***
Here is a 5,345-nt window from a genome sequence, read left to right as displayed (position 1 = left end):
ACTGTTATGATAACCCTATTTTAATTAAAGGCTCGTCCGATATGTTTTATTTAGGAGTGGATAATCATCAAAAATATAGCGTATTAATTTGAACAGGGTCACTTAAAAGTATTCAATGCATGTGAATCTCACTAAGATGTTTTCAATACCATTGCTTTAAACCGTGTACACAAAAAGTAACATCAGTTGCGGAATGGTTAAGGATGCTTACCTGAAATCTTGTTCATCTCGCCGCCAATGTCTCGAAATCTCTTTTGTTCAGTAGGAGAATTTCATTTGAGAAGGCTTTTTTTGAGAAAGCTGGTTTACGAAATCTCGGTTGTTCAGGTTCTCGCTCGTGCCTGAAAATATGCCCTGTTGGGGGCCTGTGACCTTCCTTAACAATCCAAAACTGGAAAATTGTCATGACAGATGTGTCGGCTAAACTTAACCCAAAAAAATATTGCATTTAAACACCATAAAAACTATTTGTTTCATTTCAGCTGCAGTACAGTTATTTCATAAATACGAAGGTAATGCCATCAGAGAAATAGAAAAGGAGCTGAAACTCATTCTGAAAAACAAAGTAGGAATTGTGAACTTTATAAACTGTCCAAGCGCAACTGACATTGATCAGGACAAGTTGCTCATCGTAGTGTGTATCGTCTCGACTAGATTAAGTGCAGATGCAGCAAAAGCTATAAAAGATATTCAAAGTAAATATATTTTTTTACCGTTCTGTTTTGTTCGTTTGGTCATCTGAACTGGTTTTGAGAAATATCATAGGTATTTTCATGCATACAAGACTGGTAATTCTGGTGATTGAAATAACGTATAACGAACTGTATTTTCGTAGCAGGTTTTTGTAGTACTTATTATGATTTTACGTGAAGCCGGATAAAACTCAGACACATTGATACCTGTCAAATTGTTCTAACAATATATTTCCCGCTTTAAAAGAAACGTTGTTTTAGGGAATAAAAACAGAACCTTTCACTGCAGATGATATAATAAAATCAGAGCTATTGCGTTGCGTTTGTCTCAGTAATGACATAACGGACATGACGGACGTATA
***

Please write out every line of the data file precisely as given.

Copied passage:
Here is a 5,345-nt window from a genome sequence, read left to right as displayed (position 1 = left end):
ACTGTTATGATAACCCTATTTTAATTAAAGGCTCGTCCGATATGTTTTATTTAGGAGTGGATAATCATCAAAAATATAGCGTATTAATTTGAACAGGGTCACTTAAAAGTATTCAATGCATGTGAATCTCACTAAGATGTTTTCAATACCATTGCTTTAAACCGTGTACACAAAAAGTAACATCAGTTGCGGAATGGTTAAGGATGCTTACCTGAAATCTTGTTCATCTCGCCGCCAATGTCTCGAAATCTCTTTTGTTCAGTAGGAGAATTTCATTTGAGAAGGCTTTTTTTGAGAAAGCTGGTTTACGAAATCTCGGTTGTTCAGGTTCTCGCTCGTGCCTGAAAATATGCCCTGTTGGGGGCCTGTGACCTTCCTTAACAATCCAAAACTGGAAAATTGTCATGACAGATGTGTCGGCTAAACTTAACCCAAAAAAATATTGCATTTAAACACCATAAAAACTATTTGTTTCATTTCAGCTGCAGTACAGTTATTTCATAAATACGAAGGTAATGCCATCAGAGAAATAGAAAAGGAGCTGAAACTCATTCTGAAAAACAAAGTAGGAATTGTGAACTTTATAAACTGTCCAAGCGCAACTGACATTGATCAGGACAAGTTGCTCATCGTAGTGTGTATCGTCTCGACTAGATTAAGTGCAGATGCAGCAAAAGCTATAAAAGATATTCAAAGTAAATATATTTTTTTACCGTTCTGTTTTGTTCGTTTGGTCATCTGAACTGGTTTTGAGAAATATCATAGGTATTTTCATGCATACAAGACTGGTAATTCTGGTGATTGAAATAACGTATAACGAACTGTATTTTCGTAGCAGGTTTTTGTAGTACTTATTATGATTTTACGTGAAGCCGGATAAAACTCAGACACATTGATACCTGTCAAATTGTTCTAACAATATATTTCCCGCTTTAAAAGAAACGTTGTTTTAGGGAATAAAAACAGAACCTTTCACTGCAGATGATATAATAAAATCAGAGCTATTGCGTTGCGTTTGTCTCAGTAATGACATAACGGACATGACGGACGTATA